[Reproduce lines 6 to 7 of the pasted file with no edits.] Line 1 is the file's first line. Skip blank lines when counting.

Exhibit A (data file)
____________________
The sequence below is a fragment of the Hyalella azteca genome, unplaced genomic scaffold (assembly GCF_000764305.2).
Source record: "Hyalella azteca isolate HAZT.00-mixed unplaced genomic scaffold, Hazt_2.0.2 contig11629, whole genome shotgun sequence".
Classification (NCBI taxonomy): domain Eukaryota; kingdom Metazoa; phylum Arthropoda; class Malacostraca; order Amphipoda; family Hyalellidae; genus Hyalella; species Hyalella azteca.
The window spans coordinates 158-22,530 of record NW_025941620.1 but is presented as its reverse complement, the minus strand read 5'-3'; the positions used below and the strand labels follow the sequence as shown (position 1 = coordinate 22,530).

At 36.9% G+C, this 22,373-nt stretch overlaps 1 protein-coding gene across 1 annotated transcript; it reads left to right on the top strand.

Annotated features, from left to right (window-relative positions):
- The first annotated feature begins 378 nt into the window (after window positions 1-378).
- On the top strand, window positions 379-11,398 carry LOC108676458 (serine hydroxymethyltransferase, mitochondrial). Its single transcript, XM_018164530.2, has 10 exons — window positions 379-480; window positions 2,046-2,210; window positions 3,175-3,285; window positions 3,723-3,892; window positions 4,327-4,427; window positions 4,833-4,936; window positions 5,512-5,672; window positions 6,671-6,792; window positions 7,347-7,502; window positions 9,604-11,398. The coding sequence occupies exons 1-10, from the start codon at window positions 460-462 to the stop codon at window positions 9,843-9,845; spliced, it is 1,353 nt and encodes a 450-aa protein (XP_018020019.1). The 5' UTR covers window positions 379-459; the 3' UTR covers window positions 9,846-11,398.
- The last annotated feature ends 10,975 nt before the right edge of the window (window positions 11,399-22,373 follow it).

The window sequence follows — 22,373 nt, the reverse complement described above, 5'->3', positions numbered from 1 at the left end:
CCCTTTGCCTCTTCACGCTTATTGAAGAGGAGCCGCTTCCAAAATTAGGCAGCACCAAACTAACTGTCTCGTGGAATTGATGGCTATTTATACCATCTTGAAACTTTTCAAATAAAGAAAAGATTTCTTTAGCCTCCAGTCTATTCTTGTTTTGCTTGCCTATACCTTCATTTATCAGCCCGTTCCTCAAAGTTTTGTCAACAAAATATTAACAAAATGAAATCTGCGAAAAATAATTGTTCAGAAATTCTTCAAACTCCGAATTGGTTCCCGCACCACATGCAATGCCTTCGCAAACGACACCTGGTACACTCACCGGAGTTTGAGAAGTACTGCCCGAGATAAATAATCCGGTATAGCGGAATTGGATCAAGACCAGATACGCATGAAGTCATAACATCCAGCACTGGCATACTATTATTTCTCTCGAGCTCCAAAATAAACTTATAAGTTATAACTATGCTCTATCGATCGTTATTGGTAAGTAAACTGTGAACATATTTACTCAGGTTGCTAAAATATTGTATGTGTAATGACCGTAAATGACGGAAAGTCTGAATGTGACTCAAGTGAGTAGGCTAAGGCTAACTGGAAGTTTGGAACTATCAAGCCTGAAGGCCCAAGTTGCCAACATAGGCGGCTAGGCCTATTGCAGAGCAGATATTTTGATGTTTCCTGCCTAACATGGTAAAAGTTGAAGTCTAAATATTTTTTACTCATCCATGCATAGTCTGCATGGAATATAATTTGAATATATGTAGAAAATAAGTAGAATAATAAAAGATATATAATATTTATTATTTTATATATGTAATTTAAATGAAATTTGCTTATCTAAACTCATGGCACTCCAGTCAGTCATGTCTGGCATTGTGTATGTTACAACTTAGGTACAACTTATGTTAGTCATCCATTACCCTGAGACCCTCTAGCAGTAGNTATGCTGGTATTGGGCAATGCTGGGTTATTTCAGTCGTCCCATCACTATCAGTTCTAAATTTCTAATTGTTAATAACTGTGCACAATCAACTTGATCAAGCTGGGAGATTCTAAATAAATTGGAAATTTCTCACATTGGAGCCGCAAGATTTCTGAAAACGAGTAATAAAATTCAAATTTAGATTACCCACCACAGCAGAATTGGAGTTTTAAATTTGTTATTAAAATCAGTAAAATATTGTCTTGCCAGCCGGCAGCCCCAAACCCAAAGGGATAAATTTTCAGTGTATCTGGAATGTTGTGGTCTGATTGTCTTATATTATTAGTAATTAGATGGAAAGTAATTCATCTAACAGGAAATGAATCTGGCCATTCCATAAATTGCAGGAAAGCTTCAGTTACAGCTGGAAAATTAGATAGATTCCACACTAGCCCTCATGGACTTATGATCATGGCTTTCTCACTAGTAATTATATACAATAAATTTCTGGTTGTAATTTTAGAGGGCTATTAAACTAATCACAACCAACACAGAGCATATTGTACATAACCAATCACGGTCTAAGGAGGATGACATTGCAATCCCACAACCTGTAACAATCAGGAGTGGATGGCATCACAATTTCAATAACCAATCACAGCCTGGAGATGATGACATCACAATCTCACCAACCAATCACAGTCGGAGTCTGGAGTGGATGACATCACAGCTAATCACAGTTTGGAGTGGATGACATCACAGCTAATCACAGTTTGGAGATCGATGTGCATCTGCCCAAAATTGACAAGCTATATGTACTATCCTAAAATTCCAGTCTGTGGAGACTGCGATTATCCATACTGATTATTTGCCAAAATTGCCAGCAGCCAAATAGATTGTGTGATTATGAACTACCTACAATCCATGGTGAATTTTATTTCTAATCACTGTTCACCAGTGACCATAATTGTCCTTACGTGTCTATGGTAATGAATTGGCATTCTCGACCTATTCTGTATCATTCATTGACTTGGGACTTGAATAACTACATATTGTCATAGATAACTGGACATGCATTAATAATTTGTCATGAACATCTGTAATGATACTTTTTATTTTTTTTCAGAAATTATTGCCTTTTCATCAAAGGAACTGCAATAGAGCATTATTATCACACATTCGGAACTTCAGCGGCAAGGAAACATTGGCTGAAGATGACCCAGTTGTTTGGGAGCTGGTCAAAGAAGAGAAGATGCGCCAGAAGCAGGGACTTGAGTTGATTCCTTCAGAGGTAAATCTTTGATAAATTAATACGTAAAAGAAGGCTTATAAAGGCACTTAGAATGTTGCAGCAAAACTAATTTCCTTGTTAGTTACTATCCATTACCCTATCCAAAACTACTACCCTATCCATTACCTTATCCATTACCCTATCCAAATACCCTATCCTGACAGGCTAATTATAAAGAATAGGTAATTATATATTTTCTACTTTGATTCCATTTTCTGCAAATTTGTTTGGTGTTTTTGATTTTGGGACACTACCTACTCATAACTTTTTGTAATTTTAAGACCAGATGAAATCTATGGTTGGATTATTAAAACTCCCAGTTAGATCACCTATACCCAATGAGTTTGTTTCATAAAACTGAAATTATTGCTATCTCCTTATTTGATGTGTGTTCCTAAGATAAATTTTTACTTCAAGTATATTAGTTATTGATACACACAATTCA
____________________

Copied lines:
Annotated features, from left to right (window-relative positions):
- The first annotated feature begins 378 nt into the window (after window positions 1-378).